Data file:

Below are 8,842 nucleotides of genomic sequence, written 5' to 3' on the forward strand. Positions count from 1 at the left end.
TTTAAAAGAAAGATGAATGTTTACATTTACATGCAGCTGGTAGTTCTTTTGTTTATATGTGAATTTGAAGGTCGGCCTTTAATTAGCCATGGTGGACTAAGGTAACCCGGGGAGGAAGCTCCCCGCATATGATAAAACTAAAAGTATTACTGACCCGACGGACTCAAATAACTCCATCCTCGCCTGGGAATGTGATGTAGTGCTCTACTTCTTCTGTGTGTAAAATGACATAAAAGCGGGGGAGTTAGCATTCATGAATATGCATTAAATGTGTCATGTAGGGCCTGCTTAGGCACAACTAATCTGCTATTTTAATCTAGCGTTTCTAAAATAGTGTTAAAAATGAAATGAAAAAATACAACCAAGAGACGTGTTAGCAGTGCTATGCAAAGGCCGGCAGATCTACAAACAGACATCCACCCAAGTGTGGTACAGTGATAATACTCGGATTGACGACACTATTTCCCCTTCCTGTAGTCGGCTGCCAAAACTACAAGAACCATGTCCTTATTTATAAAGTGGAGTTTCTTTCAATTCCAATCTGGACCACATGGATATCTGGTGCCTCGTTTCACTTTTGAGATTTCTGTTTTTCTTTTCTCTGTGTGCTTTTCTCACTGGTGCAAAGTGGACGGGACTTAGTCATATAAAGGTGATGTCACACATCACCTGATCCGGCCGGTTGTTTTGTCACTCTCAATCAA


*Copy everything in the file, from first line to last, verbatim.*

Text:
Below are 8,842 nucleotides of genomic sequence, written 5' to 3' on the forward strand. Positions count from 1 at the left end.
TTTAAAAGAAAGATGAATGTTTACATTTACATGCAGCTGGTAGTTCTTTTGTTTATATGTGAATTTGAAGGTCGGCCTTTAATTAGCCATGGTGGACTAAGGTAACCCGGGGAGGAAGCTCCCCGCATATGATAAAACTAAAAGTATTACTGACCCGACGGACTCAAATAACTCCATCCTCGCCTGGGAATGTGATGTAGTGCTCTACTTCTTCTGTGTGTAAAATGACATAAAAGCGGGGGAGTTAGCATTCATGAATATGCATTAAATGTGTCATGTAGGGCCTGCTTAGGCACAACTAATCTGCTATTTTAATCTAGCGTTTCTAAAATAGTGTTAAAAATGAAATGAAAAAATACAACCAAGAGACGTGTTAGCAGTGCTATGCAAAGGCCGGCAGATCTACAAACAGACATCCACCCAAGTGTGGTACAGTGATAATACTCGGATTGACGACACTATTTCCCCTTCCTGTAGTCGGCTGCCAAAACTACAAGAACCATGTCCTTATTTATAAAGTGGAGTTTCTTTCAATTCCAATCTGGACCACATGGATATCTGGTGCCTCGTTTCACTTTTGAGATTTCTGTTTTTCTTTTCTCTGTGTGCTTTTCTCACTGGTGCAAAGTGGACGGGACTTAGTCATATAAAGGTGATGTCACACATCACCTGATCCGGCCGGTTGTTTTGTCACTCTCAATCAA